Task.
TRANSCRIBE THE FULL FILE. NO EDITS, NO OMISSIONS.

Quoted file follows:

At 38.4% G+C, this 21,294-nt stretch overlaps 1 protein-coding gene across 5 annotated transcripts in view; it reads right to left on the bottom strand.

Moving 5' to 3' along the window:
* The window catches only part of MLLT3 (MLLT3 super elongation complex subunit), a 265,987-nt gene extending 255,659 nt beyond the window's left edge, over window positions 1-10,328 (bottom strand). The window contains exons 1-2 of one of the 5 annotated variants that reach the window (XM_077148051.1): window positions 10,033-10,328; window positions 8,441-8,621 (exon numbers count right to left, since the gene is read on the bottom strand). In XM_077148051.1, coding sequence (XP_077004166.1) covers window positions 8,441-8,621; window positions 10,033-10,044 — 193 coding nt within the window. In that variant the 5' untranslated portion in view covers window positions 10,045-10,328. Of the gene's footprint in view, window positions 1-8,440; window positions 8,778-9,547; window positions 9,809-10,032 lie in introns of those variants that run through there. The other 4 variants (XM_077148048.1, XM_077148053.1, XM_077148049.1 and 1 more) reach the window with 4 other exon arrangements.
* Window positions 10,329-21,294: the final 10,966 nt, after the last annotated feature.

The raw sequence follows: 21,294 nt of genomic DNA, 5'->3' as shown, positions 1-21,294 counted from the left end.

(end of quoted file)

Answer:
At 38.4% G+C, this 21,294-nt stretch overlaps 1 protein-coding gene across 5 annotated transcripts in view; it reads right to left on the bottom strand.

Moving 5' to 3' along the window:
* The window catches only part of MLLT3 (MLLT3 super elongation complex subunit), a 265,987-nt gene extending 255,659 nt beyond the window's left edge, over window positions 1-10,328 (bottom strand). The window contains exons 1-2 of one of the 5 annotated variants that reach the window (XM_077148051.1): window positions 10,033-10,328; window positions 8,441-8,621 (exon numbers count right to left, since the gene is read on the bottom strand). In XM_077148051.1, coding sequence (XP_077004166.1) covers window positions 8,441-8,621; window positions 10,033-10,044 — 193 coding nt within the window. In that variant the 5' untranslated portion in view covers window positions 10,045-10,328. Of the gene's footprint in view, window positions 1-8,440; window positions 8,778-9,547; window positions 9,809-10,032 lie in introns of those variants that run through there. The other 4 variants (XM_077148048.1, XM_077148053.1, XM_077148049.1 and 1 more) reach the window with 4 other exon arrangements.
* Window positions 10,329-21,294: the final 10,966 nt, after the last annotated feature.

The raw sequence follows: 21,294 nt of genomic DNA, 5'->3' as shown, positions 1-21,294 counted from the left end.